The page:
Three weeks earlier, Paris had found his own way into trouble. He rescued a skinny young white woman named Jessa Brown who was trying to run a con on a small restaurant. The two became lovers . . . which becomes a problem when Jessa's ex-boyfriend Tiny (who is anything but) shows up at the bookstore while they two were engaged with one another on the floor.

Life gets more complicated from there. First, Tiny shows up dead in the bookstore. Then, Aunt Three Hearts shows up looking for Useless, and Paris cannot turn her down. Why? She has a reputation for putting the Evil Eye on those who don't do her wishes. Fearless Jones is tied up protecting Milo Sweet, the bail bondsman, from a dangerous felon, but Fearless does double duty in helping Paris as well.

It soon becomes clear that Useless has gotten himself into some very dangerous waters. Paris and Fearless set out to unravel the mystery and put the pieces back together again.

I found Fear of the Dark to be less interesting than the earlier two books in the series because the secondary characters and their motives are much less inspiring in Fear of the Dark. Why would anyone other than his mother care about Useless? As fine a woman as Three Hearts is, it's not as rewarding as it might be to read about her trying to save her son from himself. You know that Useless will just end up in some new trouble. There's also a lot of sexual innuendo in the book that didn't really advance the story or develop the characters beyond where they were at the end of Fear Itself.

But if you enjoy Paris Minton as a character, I think you'll feel rewarded for reading the book. The best part of the story is how Paris ends up taking on lots of danger so that he can avoid things that he's even more afraid of. Yes, a frightened man can be brave . . . especially when all is required is intellectual courage. Just don't have your highest expectations in place when you begin Fear of the Dark (a good double play on Paris's fear of dark places and society's fear of the African-American male).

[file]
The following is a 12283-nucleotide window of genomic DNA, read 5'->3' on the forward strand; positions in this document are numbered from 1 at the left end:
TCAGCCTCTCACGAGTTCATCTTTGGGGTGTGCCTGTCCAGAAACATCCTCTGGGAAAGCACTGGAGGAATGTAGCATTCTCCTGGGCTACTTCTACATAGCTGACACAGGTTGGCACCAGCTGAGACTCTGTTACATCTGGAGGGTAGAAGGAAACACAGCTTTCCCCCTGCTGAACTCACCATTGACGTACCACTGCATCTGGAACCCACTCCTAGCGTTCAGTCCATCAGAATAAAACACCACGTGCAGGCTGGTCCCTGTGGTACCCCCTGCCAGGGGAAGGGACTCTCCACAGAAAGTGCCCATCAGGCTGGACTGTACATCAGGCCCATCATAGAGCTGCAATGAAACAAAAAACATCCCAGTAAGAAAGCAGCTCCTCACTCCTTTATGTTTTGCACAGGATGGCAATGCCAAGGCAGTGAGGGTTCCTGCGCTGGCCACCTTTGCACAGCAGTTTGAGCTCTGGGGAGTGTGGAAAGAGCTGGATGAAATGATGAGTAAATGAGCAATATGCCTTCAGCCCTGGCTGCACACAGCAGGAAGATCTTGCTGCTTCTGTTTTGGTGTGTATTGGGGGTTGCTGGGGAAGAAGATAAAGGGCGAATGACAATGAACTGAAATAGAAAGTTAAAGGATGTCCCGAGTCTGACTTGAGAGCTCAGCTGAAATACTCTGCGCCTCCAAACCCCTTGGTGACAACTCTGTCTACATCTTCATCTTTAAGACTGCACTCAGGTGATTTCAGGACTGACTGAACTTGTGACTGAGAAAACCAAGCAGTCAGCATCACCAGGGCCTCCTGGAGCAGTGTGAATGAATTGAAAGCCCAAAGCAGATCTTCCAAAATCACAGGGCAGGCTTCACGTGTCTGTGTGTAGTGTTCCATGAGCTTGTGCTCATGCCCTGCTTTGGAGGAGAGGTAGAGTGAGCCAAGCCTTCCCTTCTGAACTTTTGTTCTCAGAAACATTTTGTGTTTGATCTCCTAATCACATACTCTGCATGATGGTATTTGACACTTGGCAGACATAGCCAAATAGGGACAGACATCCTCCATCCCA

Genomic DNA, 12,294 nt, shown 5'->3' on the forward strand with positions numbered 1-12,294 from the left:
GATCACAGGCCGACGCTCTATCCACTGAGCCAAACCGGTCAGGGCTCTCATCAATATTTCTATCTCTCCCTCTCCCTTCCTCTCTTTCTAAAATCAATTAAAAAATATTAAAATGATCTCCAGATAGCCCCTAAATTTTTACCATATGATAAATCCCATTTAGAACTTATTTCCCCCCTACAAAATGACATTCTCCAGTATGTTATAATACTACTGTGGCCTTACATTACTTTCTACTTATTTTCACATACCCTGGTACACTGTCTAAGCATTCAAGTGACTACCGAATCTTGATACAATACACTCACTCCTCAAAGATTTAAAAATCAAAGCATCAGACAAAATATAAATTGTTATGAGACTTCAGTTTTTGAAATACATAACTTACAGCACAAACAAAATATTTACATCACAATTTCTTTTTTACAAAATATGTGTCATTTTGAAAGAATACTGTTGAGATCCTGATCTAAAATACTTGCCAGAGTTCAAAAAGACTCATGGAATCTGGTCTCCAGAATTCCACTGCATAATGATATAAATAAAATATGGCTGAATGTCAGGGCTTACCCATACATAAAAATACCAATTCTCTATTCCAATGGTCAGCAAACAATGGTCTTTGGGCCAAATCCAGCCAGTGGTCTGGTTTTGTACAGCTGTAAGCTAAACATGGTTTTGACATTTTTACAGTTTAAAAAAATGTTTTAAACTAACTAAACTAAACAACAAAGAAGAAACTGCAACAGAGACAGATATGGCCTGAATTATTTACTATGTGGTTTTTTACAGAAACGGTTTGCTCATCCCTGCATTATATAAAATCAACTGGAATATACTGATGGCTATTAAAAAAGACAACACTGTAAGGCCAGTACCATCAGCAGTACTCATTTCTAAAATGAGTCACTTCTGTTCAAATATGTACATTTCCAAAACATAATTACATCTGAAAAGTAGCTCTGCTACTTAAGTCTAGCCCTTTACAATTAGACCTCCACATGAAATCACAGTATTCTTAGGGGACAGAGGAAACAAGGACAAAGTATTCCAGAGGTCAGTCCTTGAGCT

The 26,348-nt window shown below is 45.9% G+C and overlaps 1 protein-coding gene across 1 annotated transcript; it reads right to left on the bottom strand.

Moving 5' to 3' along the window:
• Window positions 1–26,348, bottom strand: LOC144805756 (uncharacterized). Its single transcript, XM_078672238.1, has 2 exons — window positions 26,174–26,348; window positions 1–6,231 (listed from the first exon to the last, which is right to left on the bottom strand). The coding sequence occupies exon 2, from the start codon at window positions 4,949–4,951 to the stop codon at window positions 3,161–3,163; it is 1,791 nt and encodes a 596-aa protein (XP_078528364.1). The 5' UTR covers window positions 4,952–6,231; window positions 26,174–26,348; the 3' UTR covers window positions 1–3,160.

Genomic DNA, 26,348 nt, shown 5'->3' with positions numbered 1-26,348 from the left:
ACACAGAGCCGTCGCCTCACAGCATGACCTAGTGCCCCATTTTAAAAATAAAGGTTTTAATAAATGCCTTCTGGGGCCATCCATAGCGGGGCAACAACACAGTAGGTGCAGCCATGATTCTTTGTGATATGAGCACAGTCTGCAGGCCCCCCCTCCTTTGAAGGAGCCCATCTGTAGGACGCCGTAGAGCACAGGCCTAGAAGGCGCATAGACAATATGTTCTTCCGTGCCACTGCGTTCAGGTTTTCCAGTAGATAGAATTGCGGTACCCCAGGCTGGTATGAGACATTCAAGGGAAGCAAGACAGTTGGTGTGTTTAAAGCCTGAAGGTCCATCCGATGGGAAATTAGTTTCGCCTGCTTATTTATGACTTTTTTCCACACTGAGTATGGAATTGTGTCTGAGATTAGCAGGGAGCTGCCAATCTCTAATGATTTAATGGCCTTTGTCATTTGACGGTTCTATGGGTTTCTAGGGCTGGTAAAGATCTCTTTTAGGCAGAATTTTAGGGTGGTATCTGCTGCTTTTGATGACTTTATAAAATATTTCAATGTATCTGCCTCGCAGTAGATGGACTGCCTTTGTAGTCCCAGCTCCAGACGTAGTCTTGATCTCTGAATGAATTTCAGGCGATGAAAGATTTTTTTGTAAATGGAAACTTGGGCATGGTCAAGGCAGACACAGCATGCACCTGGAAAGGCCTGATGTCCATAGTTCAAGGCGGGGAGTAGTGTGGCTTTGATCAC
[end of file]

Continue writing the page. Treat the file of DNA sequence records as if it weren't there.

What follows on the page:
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2 of 2 people found the following review helpful
4.0 out of 5 stars Never Fear when Paris is on the Case, March 14, 2007
By 
Grey Wolffe "Zeb Kantrowitz" (North Waltham, MA United States) - See all my reviews
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This review is from: Fear of the Dark (Fearless Jones Novel, No.3) (Hardcover)
This is the third in the series, and anyone who has read all three know that Fearless Jones is only a tangential character and that Paris Minton is the true center of these stories. This one begins with a knock on Paris' door by his cousin 'Useless' (Ulysses S Grant IV) who once again brings mayhem and havoc to Paris' life. Useless is one of those people who seem to always bring trouble to himself and everyone around him. On top of that is his mother Three-Hearts (which Mosley never explains) who is known to have the

'evil eye' and is not afraid to use it.

The story itself is interesting for the sociology of 1950s Los Angeles where white men can be blackmailed for their relationships with "negro" woman (of course they are also adulterers and embezzlers, but that's not really here or there). There is a great sequence where two cops (who have been hounding Paris) are cut down and put in their place by a white bank exec that they are trying to help. What is said and left unsaid in the dialogue says so much about 'Eisenhower' America and the relationships between the races at that time.

Even Mosley has problems with writing about African-Americans; Paris is constantly commenting on the shades of brown (chocolate, cafe au lait, high yellow, copper, etc)people are and can't decide what the characters should call each other or themselves (colored, negro, the "N" word are all thrown around). It's interesting to see how a "blackman" who lived through those times, looks back on a culture that is now lost to us all.

The story is interesting, the people too, and the plot moves along nice and steady without any surprises thrown in for shock value; all in all a good effort.
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1 of 1 people found the following review helpful
5.0 out of 5 stars Beware the Evil Eye!, May 18, 2007